If you want to take a back-up during the day, make sure that the ‘Hot Processing’ option is activated. This facilitates taking a backup in the background while you work on the PC. If ‘Hot Processing’ is not activated, you may access the advanced backup settings from the main application window before taking a backup for the first time, accessible via ‘Tools | Settings | Hot Processing options | Enable Hot Processing | Always Use Hot Processing’.


If you want to use another tool instead of Drive Backup, you can use the backup utility Z-Cron Scheduler, available on this month’s CHIP DVD, or the official website (www.z-cron.com). While the installation process is in the German language, the program’s user interface is in English. It is to be used in conjunction with Z-Cron Data Backup, but can also be used to start and stop other programs installed on your PC. To schedule a run, either input the desired program’s name in the ‘Parameters’ field on the ‘Z-Cron Task’ tab by pressing ‘Tools’ or enter the batchfile name.


Now we will set up a continuous security system for the PC. Install HDDHealth from this month’s CHIP DVD or download the installation file from the official website (www.panterasoft.com). On opening the program, the status of the hard disk is displayed immediately under the bar graph ‘Health’. If the percentage value is a hundred percent, your system is perfectly healthy. The present operating temperature of the hard disk is also visible. Most PC manufacturers suggest 40 to 50 degrees Celsius as the optimal temperature value. If the temperature is higher, check the ventilation of the PC. Other values monitored by the tool can be viewed by going to ‘Drive | SMART Attributes’. The details displayed here depend on the manufacturer of the hard disk. In the best case scenario, all the values displayed will be lower than the ‘Threshold’ value. If the value is larger than this ‘Threshold’ then your PC is at risk, and HDDHealth will sound an alarm. The values under ‘Worst’ indicate the maximum possible load of the hard disk. It must be noted that the service life of the disk decreases rapidly if this value is frequently exceeded.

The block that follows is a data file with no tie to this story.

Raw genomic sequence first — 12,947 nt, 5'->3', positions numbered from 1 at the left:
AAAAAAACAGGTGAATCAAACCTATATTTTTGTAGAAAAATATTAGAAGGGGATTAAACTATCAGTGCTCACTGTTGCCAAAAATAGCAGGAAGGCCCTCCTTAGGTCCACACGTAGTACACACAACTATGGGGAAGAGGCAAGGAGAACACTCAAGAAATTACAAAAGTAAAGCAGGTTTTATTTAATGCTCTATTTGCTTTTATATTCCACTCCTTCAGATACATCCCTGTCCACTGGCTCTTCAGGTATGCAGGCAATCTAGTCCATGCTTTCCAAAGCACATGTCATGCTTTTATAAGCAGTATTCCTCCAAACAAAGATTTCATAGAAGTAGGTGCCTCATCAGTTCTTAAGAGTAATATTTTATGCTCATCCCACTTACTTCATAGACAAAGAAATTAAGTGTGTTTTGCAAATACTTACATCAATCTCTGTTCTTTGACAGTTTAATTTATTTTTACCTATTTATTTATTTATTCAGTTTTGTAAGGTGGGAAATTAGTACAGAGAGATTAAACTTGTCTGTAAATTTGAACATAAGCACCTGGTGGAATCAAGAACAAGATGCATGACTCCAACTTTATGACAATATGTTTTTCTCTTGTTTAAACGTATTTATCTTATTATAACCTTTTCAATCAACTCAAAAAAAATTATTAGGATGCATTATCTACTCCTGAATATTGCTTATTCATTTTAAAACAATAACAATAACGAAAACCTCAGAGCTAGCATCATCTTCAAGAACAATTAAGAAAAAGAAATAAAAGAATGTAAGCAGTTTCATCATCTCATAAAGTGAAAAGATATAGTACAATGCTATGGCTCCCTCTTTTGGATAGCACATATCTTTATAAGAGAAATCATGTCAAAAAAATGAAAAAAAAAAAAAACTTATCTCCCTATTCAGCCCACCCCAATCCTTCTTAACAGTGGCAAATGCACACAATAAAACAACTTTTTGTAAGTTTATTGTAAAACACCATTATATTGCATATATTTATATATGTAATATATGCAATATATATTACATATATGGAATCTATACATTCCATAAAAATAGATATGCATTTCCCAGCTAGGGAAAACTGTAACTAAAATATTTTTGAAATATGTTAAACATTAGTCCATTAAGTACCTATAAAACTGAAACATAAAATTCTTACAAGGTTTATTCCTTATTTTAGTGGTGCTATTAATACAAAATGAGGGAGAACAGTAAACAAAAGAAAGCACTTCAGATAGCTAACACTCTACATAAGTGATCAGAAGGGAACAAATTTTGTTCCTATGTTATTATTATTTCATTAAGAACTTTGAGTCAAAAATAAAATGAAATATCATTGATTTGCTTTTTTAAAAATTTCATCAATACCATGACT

To deactivate the automatic mechanism go to ‘File | Options’ in the main application window and uncheck the option ‘Open HDD Health window at startup’ in the dialog box. Select ‘Show popup message’ under ‘Notification methods’. It is a good idea to switch off the sound since we do not want to be distracted as this feature can be highly annoying. With this, the alarm system for the hard disk is now activated. If hardware break down is in store, back-up your data immediately, get yourself a new data carrier and partition it as described

Source : Chip magazine.